When the government announced that that National Curriculum levels would cease to be used in school assessments, the National Association of Headteachers (NAHT) set up a commission to establish some new national principles for assessment. It has just published its conclusions, opening with the remark in the title of this post!
The full report can be found here. It offers a reminder that assessment is constantly used by every good teacher to evaluate the progress of pupils, and that the feedback from these assessments enables not only teachers but also pupils, parents and school leaders to plan future learning. The report also points out that in modern education, assessment is inextricably linked with accountability: feedback from assessments should enable parents, governors, local authorities and government to check that schools are delivering a high standard of education.
In this and the following ON THE LEVEL articles, we will provide some simple summaries of the report. We start with its main recommendations …
Schools cannot simply carry on using the old National Curriculum levels for assessment purposes, because the new National Curriculum is not in alignment with them. Instead they must develop, implement and embed a robust new framework for assessment. However, schools should be allowed to use suitably modified National Curriculum levels as an interim measure whilst this new framework is being developed.
Any new system of assessment should be based on a clear set of principles. These principles should have been agreed upon by all staff no later than September 2014. They should be supported by school governors, and should make sense to parents, other stakeholders and the wider school community. A detailed assessment framework should be in place by 2016, and the timescale for developing this should be outlined in the school development plan.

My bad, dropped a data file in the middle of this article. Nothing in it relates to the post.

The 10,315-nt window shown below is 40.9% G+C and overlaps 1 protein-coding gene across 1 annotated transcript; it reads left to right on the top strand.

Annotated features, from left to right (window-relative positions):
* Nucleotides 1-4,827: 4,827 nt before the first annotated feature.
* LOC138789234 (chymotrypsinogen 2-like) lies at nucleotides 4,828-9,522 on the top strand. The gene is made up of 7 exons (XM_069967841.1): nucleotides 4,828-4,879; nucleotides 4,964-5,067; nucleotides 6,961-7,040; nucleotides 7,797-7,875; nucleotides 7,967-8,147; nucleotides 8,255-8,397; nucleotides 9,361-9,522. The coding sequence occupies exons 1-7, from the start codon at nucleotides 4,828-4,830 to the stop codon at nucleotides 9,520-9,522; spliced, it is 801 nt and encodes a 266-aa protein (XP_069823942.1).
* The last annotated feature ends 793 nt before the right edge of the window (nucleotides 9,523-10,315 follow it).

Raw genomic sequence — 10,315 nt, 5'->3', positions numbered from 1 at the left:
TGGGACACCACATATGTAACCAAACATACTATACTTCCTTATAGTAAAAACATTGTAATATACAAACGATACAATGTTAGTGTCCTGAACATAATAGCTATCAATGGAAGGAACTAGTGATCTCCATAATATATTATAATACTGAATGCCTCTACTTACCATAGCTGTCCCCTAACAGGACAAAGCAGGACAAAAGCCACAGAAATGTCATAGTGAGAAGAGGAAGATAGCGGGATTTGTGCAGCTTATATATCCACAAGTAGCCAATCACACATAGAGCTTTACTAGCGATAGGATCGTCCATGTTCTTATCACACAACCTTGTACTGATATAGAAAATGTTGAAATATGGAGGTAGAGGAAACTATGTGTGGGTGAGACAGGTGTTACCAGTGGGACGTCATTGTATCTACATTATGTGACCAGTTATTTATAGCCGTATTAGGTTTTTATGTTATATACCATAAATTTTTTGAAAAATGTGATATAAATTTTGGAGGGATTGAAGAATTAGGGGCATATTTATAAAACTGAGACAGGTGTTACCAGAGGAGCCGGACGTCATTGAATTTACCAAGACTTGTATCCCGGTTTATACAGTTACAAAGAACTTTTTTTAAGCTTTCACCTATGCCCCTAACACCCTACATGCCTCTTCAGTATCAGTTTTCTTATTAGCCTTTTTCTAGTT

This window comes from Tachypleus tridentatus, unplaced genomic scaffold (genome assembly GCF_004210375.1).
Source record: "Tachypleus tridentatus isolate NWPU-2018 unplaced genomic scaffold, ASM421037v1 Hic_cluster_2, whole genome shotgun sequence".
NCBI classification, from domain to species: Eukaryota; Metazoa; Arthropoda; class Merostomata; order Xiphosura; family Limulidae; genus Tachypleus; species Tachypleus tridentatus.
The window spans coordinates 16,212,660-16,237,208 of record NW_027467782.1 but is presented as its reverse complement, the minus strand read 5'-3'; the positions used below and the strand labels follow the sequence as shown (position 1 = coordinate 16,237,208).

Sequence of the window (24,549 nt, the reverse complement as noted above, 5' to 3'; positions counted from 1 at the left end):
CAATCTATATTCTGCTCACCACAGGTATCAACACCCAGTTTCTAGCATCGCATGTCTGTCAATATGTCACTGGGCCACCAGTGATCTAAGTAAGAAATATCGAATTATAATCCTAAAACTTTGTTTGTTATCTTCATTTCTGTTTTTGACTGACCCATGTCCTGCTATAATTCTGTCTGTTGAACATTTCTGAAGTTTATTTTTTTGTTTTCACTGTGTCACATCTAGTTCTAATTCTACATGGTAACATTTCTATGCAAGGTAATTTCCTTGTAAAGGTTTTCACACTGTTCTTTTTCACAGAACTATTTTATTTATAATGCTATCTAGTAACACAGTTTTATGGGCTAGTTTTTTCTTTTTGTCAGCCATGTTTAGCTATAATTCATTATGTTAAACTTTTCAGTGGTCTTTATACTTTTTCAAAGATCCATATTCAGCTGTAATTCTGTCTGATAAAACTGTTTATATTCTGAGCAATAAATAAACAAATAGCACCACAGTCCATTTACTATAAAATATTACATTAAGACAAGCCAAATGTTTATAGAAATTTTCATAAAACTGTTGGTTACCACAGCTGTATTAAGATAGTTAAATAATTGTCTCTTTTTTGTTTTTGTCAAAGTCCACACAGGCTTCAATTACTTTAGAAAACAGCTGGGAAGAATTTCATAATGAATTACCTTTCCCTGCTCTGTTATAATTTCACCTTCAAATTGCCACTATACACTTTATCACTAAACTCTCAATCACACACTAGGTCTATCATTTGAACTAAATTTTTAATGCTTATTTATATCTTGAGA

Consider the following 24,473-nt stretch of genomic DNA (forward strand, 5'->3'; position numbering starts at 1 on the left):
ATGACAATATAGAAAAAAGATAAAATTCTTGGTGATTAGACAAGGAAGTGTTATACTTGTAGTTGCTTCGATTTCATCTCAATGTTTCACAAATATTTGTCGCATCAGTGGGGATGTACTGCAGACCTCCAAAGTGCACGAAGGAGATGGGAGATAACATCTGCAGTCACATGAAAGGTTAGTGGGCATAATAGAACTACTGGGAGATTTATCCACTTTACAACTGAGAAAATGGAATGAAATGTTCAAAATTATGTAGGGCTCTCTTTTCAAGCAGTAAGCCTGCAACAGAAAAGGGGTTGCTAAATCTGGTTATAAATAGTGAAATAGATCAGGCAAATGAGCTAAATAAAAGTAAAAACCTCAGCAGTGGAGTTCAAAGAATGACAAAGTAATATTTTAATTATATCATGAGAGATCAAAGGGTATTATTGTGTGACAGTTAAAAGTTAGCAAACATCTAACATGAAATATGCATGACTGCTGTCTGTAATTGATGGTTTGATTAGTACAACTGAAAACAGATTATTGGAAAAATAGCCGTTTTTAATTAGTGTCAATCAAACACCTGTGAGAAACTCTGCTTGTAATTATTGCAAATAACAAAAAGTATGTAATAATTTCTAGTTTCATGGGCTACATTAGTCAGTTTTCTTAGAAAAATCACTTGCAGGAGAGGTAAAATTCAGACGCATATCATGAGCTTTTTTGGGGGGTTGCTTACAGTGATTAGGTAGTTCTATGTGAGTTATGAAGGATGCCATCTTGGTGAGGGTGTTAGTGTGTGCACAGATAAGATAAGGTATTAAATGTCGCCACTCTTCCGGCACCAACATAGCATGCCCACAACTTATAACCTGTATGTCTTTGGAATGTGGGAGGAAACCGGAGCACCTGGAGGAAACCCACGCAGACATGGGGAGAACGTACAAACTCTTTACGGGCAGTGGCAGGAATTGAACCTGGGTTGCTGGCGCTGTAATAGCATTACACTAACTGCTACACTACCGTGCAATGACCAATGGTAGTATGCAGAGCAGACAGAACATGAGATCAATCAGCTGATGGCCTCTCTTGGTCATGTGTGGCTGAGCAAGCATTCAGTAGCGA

It is essential that pupils are assessed against objective criteria rather than ranked against each other. Therefore the NAHT should develop and promote a set of model assessment criteria based on the new National Curriculum. This will also enable pupil progress to be communicated effectively in terms of descriptive profiles rather than being reduced to numerical summaries (although schools may wish to use numerical data for internal purposes).
Schools should work together to ensure a broadly consistent approach to assessment, and should be prepared to submit their assessments to external moderators with no vested interest in the outcome. This will help to ensure objectivity and to deliver consistency across schools. To support this, schools should identify and train a member of staff to lead on assessment and to work on moderation activities with other local schools and nationally accredited experts.
All those responsible for children’s learning should regularly undertake rigorous training in formative, diagnostic and summative assessment in order to reinforce their understanding of how assessment supports teaching and learning for all pupils, including those with special educational needs.
Ofsted should check that schools put into place rigorous assessment systems, and should examine how effectively schools are using pupil assessment information and data to improve learning.
In the next ON THE LEVEL article, we will look at the NAHT’s proposed principles for assessment.